On Amber Waves of Pain

Quick show of hands, who likes alternative investments?

Wow, that’s a lot of hands.

Then let me call your attention to Bloomberg’s Businessweek‘s recent article “Amber Waves of Pain.”  Discussing commodity ETFs, it clearly outlines why these alternative investments lag behind their indices.  The answer (among others) is a phenomenon known as Contango.

According to the article, Contango describes a market condition in which the contracts for future delivery of a commodity are pricier than the contracts for more immediate delivery.  Why would that happen?  Well, maybe it’s known that someone has to sell their current contracts and move the delivery date out.  Someone like an ETF.

So the ETF takes your money and invests it in commodity contracts.  Now these contracts expire after a  few months, so our good friends at the ETF have to sell the expiring contracts and buy new ones.  Why must they sell, if it’s such a bad deal, you ask?  Because it’s either sell or take delivery, and I assure you the last thing an ETF needs to deal with are a whole bunch of rail cars of commodities.  So now they’re stuck, and the other traders on the exchange can take advantage of the situation.  And take advantage they will.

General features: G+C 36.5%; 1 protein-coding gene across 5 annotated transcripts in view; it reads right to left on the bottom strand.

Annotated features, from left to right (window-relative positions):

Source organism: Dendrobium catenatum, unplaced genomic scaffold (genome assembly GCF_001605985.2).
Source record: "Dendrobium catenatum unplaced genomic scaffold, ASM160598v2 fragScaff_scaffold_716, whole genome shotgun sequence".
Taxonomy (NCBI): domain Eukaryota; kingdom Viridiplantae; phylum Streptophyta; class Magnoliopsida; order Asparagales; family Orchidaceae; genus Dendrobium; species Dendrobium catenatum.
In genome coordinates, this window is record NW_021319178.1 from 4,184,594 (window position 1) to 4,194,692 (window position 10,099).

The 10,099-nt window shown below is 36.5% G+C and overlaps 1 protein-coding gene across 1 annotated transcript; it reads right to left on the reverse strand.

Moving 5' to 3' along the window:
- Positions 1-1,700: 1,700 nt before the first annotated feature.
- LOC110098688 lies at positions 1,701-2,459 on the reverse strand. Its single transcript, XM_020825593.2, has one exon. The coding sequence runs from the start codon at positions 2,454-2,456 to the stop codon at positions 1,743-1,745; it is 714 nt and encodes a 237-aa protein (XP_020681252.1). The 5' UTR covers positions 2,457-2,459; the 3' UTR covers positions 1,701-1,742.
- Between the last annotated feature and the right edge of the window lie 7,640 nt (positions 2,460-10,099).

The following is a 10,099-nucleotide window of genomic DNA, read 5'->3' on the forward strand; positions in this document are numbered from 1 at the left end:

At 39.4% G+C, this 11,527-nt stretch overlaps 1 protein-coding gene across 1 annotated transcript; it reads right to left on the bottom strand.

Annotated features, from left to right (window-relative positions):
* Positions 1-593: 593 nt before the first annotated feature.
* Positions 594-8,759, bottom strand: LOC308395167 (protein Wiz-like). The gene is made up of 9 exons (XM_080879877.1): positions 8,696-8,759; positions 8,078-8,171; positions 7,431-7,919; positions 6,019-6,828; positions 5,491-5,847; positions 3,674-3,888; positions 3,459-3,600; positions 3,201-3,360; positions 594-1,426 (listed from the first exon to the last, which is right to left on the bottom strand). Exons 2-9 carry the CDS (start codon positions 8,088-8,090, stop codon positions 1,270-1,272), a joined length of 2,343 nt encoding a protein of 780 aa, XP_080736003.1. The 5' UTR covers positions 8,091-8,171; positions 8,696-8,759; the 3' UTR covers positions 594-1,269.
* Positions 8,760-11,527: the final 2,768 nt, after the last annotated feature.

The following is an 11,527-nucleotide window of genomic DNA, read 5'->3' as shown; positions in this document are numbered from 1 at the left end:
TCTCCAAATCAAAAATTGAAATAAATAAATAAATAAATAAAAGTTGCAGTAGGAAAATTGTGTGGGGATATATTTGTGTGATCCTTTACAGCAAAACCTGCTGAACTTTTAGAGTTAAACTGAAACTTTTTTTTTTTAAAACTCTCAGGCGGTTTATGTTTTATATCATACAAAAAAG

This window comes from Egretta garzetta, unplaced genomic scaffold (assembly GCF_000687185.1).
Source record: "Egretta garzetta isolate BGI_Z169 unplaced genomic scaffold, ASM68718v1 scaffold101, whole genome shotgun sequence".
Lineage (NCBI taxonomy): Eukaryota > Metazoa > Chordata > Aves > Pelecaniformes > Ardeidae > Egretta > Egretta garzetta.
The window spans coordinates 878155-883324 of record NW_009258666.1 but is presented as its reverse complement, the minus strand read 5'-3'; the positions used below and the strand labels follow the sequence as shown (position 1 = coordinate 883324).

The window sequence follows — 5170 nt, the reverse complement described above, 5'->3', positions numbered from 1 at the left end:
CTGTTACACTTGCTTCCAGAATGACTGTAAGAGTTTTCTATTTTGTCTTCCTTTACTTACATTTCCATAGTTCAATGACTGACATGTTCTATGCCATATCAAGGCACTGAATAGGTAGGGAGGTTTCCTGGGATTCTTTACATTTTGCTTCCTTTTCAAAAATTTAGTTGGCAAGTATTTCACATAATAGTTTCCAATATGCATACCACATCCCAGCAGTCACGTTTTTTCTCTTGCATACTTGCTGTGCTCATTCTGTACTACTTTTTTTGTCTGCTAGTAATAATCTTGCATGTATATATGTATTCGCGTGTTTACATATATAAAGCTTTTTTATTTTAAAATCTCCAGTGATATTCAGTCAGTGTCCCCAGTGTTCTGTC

So where does that leave you, Mr. or Ms. Commodities-are-a-great-alternative-investment-to-increase-possible-returns-while-diversifying-your-portfolio?  It leaves you holding the bag.

There’s more to the story, of course, so click on over to the full article if you have a few minutes to read.  It’s a good one.

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